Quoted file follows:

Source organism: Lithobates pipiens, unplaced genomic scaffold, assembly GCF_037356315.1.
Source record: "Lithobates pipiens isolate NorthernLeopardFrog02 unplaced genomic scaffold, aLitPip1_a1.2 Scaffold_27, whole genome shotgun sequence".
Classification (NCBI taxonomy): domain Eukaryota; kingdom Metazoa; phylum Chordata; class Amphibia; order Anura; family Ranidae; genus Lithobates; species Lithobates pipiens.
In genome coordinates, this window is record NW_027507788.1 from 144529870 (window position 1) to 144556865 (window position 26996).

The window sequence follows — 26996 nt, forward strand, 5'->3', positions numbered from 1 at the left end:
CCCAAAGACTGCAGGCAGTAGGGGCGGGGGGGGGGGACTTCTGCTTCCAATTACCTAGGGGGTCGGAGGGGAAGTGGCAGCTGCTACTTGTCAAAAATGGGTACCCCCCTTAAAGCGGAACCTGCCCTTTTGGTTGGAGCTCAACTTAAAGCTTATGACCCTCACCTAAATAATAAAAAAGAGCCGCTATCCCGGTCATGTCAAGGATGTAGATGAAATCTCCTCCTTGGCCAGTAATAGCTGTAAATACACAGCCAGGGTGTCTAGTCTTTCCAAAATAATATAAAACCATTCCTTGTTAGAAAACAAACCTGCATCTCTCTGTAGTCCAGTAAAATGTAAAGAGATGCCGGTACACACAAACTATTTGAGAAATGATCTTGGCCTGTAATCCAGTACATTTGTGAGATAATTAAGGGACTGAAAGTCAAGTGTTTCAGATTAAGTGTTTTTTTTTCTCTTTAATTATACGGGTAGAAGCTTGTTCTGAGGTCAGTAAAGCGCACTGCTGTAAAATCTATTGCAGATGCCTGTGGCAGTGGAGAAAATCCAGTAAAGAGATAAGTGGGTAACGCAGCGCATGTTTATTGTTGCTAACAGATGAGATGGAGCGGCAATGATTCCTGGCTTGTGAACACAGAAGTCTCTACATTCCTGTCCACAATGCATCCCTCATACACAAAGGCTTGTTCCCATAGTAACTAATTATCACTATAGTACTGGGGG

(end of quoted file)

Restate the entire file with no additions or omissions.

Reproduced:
Source organism: Lithobates pipiens, unplaced genomic scaffold, assembly GCF_037356315.1.
Source record: "Lithobates pipiens isolate NorthernLeopardFrog02 unplaced genomic scaffold, aLitPip1_a1.2 Scaffold_27, whole genome shotgun sequence".
Classification (NCBI taxonomy): domain Eukaryota; kingdom Metazoa; phylum Chordata; class Amphibia; order Anura; family Ranidae; genus Lithobates; species Lithobates pipiens.
In genome coordinates, this window is record NW_027507788.1 from 144529870 (window position 1) to 144556865 (window position 26996).

The window sequence follows — 26996 nt, forward strand, 5'->3', positions numbered from 1 at the left end:
CCCAAAGACTGCAGGCAGTAGGGGCGGGGGGGGGGGACTTCTGCTTCCAATTACCTAGGGGGTCGGAGGGGAAGTGGCAGCTGCTACTTGTCAAAAATGGGTACCCCCCTTAAAGCGGAACCTGCCCTTTTGGTTGGAGCTCAACTTAAAGCTTATGACCCTCACCTAAATAATAAAAAAGAGCCGCTATCCCGGTCATGTCAAGGATGTAGATGAAATCTCCTCCTTGGCCAGTAATAGCTGTAAATACACAGCCAGGGTGTCTAGTCTTTCCAAAATAATATAAAACCATTCCTTGTTAGAAAACAAACCTGCATCTCTCTGTAGTCCAGTAAAATGTAAAGAGATGCCGGTACACACAAACTATTTGAGAAATGATCTTGGCCTGTAATCCAGTACATTTGTGAGATAATTAAGGGACTGAAAGTCAAGTGTTTCAGATTAAGTGTTTTTTTTTCTCTTTAATTATACGGGTAGAAGCTTGTTCTGAGGTCAGTAAAGCGCACTGCTGTAAAATCTATTGCAGATGCCTGTGGCAGTGGAGAAAATCCAGTAAAGAGATAAGTGGGTAACGCAGCGCATGTTTATTGTTGCTAACAGATGAGATGGAGCGGCAATGATTCCTGGCTTGTGAACACAGAAGTCTCTACATTCCTGTCCACAATGCATCCCTCATACACAAAGGCTTGTTCCCATAGTAACTAATTATCACTATAGTACTGGGGG